The Buffalo Bills began Sunday with only one healthy quarterback — undrafted rookie Jeff Tuel.
By nightfall they’d acquired two more.
First, the Bills signed former first-round draft pick and Heisman Trophy winner Matt Leinart, a free agent who’d been waiting all year for the phone to ring.
A couple hours later, the Bills traded backup linebacker Chris White to Detroit for the Lions’ third-string quarterback, Thaddeus Lewis. (That’s my training-camp photo of Lewis.)
Like Tuel, Leinart and Lewis are mere insurance — space-holders until first-round draft pick EJ Manuel recovers from the minor knee procedure he underwent a week ago.
Ian Rapoport of NFL Network reports that Manuel is “on track” to return in time for the Bills’ regular-season opener Sept. 8 against New England.
Manuel and seven-year veteran Kevin Kolb had been battling for the starting job all spring and summer, but Kolb suffered a suspected concussion on Saturday against the Redskins in Washington.
Tim Graham of the Buffalo News reported Sunday night that the Bills fear Kolb’s latest concussion might be career-ending, as he has suffered previous concussions in his career.
New Buffalo offensive coordinator Nathaniel Hackett obviously will have to slow down, and pare down, the Bills’ hurry-up West Coast attack for Leinart and Lewis. One or both probably will play on Thursday, behind Tuel, when the Bills play host to the Lions to close out the preseason.
Leinart, a college superstar at USC, has been a huge flop as a pro. The Arizona Cardinals selected him 10th overall in 2006. He mostly backed up Kurt Warner, and looked mediocre in 18 starts.
The 6-foot-5, 232-pound Leinart wore a ball cap behind Matt Schaub in Houston in 2010-11, and backed up college teammate Carson Palmer in Oakland last year.
Lewis is a four-year journeyman. St. Louis signed the 6-foot-2, 219-pounder as an undrafted rookie in 2010. He was on the Rams practice squad that year, then spent two years in Cleveland bouncing between the practice squad and active roster.
Lewis has played in one NFL game: the Browns’ season finale last year against Pittsburgh, when he completed 22-of-32 for 204 yards, a touchdown and an interception.
Leinart will wear No. 7. Lewis wore No. 5 in Detroit but rookie placekicker Dustin Hopkins has that in Buffalo. No. 9 is now available, after kicker Rian Lindell was let go.
PRYOR STARTING ENGAGEMENT: After he gave his Oakland Raiders a spark in the third quarter of Friday’s preseason game against Chicago, quarterback Terrelle Pryor will start at Seattle on Thursday.
Matt Flynn, acquired from Seattle in the off-season, has looked terrible so far in three preseason games. The team now says he has a sore arm.
Bear this in mind about Pryor. A tall, speedy, supreme athletic talent, he doesn’t like throwing from the pocket. At Ohio State almost all of his dangerous passes and runs came after he bailed from the pocket and freelanced.
He’s still doing it. Friday night against the Bears, almost all of Pryor’s big runs and passes similarly came after he scrambled right or left, whether under duress or not.
If head coach Dennis Allen and the Raiders opt to go with Pryor, they’d better build an attack that suits his default rollout preference. He’ll likely fail miserably otherwise.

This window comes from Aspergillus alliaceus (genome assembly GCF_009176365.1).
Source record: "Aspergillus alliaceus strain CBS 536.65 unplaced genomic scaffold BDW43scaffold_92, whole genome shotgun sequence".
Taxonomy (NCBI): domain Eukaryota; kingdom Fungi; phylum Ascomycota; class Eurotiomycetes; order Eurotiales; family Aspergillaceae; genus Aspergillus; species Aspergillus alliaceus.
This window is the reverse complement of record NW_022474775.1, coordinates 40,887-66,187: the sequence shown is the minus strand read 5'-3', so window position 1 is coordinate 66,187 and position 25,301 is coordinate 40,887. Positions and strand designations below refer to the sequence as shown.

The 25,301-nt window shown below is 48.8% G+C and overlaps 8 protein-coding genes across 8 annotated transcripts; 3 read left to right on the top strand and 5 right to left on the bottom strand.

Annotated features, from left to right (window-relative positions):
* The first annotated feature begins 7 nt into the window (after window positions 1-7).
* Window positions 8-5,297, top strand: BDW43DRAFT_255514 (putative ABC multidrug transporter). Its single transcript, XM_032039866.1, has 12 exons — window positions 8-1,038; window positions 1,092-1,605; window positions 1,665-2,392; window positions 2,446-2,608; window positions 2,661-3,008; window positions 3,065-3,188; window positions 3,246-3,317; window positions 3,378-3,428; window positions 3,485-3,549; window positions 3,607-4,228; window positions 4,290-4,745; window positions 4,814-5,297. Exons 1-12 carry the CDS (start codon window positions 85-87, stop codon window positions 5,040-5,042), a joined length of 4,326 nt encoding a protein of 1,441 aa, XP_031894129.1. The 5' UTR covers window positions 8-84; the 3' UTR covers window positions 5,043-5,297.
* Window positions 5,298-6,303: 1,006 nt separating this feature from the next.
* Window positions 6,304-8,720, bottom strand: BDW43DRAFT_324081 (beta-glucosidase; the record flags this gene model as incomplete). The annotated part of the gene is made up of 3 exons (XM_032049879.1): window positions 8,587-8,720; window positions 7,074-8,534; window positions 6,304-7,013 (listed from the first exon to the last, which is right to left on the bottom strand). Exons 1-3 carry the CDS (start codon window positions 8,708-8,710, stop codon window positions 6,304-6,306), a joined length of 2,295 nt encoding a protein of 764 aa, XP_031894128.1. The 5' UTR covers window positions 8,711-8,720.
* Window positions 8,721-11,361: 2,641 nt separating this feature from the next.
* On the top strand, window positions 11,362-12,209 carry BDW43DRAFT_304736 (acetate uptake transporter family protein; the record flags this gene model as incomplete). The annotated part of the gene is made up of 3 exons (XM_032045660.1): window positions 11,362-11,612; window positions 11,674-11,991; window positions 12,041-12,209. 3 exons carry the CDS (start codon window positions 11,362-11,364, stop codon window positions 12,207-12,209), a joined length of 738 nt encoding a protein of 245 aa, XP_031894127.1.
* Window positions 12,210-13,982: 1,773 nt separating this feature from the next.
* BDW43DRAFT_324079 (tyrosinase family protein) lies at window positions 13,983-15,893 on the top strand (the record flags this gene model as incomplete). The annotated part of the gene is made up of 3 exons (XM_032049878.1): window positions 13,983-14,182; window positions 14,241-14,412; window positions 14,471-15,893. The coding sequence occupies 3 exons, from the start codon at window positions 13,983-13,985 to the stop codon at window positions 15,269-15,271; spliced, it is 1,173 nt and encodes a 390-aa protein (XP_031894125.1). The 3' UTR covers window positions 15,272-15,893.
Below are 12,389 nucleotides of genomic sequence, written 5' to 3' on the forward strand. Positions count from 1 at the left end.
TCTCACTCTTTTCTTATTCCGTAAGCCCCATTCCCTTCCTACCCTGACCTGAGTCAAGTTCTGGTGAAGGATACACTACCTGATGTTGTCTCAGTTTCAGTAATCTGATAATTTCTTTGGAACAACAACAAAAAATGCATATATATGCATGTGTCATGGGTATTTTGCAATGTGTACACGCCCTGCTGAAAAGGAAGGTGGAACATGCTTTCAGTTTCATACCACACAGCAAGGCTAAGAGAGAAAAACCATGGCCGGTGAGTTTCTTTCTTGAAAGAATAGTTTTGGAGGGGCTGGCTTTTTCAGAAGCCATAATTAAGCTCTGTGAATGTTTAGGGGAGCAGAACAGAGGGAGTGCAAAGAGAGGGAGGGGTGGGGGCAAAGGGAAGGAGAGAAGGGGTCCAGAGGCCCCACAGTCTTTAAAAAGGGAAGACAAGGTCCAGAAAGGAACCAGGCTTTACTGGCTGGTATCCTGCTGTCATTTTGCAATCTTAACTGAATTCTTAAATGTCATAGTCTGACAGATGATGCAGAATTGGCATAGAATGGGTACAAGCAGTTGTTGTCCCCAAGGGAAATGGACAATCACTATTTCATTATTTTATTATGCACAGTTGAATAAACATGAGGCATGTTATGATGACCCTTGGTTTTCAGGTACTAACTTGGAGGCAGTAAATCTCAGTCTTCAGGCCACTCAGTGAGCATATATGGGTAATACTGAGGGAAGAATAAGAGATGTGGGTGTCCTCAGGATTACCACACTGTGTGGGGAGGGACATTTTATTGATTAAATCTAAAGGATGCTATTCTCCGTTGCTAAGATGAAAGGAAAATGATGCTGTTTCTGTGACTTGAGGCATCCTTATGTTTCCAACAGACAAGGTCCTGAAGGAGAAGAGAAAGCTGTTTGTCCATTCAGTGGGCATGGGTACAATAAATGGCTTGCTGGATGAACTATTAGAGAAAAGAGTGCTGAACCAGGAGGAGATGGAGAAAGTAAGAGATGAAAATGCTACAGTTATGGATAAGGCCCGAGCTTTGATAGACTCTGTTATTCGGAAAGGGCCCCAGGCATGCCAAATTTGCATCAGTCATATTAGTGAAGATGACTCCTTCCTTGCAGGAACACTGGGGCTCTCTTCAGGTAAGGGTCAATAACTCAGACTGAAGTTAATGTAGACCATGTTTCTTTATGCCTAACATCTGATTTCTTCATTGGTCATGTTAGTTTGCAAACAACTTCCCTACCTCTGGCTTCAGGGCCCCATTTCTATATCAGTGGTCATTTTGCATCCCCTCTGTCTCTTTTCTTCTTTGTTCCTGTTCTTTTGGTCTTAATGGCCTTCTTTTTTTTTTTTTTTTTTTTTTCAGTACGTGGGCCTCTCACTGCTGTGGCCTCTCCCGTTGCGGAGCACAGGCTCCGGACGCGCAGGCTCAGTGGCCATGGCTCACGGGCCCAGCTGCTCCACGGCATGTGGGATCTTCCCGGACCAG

LATEST JETS IMPLOSION: If you happened to follow the happenings at the Meadowlands late Saturday night, either on NFL Network or Twitter, you saw it: The latest craziness that could only happen to the New York Jets.
The club clearly wants rookie Geno Smith to start ahead of veteran Mark Sanchez. Healed from a dinged-up ankle, Smith started Saturday against the Jets’ New York rivals, the Giants, and promptly threw three awful interceptions by midway through the second quarter
Smith settled down but did not impress in three quarters of play.
Then the fun really started.
Inexplicably, head coach Rex Ryan inserted Sanchez at QB in the fourth quarter. Sanchez didn’t appear ready to go; third-stringer Matt Simms had had his helmet strapped on.
Sanchez got walloped on a second-down throw. He clutched his chest a bit. Ryan kept him in.
On third down, Sanchez rolled left, lofted a deep pass as three Giants bore down on him — and got clobbered on his right throwing shoulder.
Down he went.
Helped off. Ice-pack wrap. Early exit. X-rays.
Jets beat writers went ballistic, screaming on Twitter over the outrage of Ryan playing Sanchez at that point in a meaningless preseason game, when it appeared clear to everyone that Sanchez by default had just won the quarterback battle over the struggling rookie Smith.
Ryan defended his choice and got his back up. When a persistent reporter demanded Ryan answer his question, Ryan said: “I can say anything I want. That’s the beauty of this country. I can answer it 100 (times). I can stand backward and and answer the question. I’m going sideways.”
Ryan proceeded to turn sideways and repeated his earlier answer — as bat-shoot crazy a press-conference act as notorious nutball college coach John L. Smith’s.
Sanchez did not suffer a serious injury, BTW. On Sunday the club said he is day-to-day.
EXTRA POINTS: Since winning the Super Bowl a year-and-a-half ago, the New York Giants seemingly can’t put a team on the field without some key player suffering a major injury. On Saturday, safety Stevie Brown — who finished second in the league with interceptions as an injury fill-in himself — tore an ACL and is gone for the year … The Eagles cut safety Kenny Phillips, the Raiders KR Josh Cribbs, the Packers QB Graham Harrell and the Giants LB Aaron Curry … Teams have to be down to 75-man rosters by Tuesday at 4 p.m. EDT. Most clubs are now close. On Saturday at 6 p.m. EDT they have to be down to 53.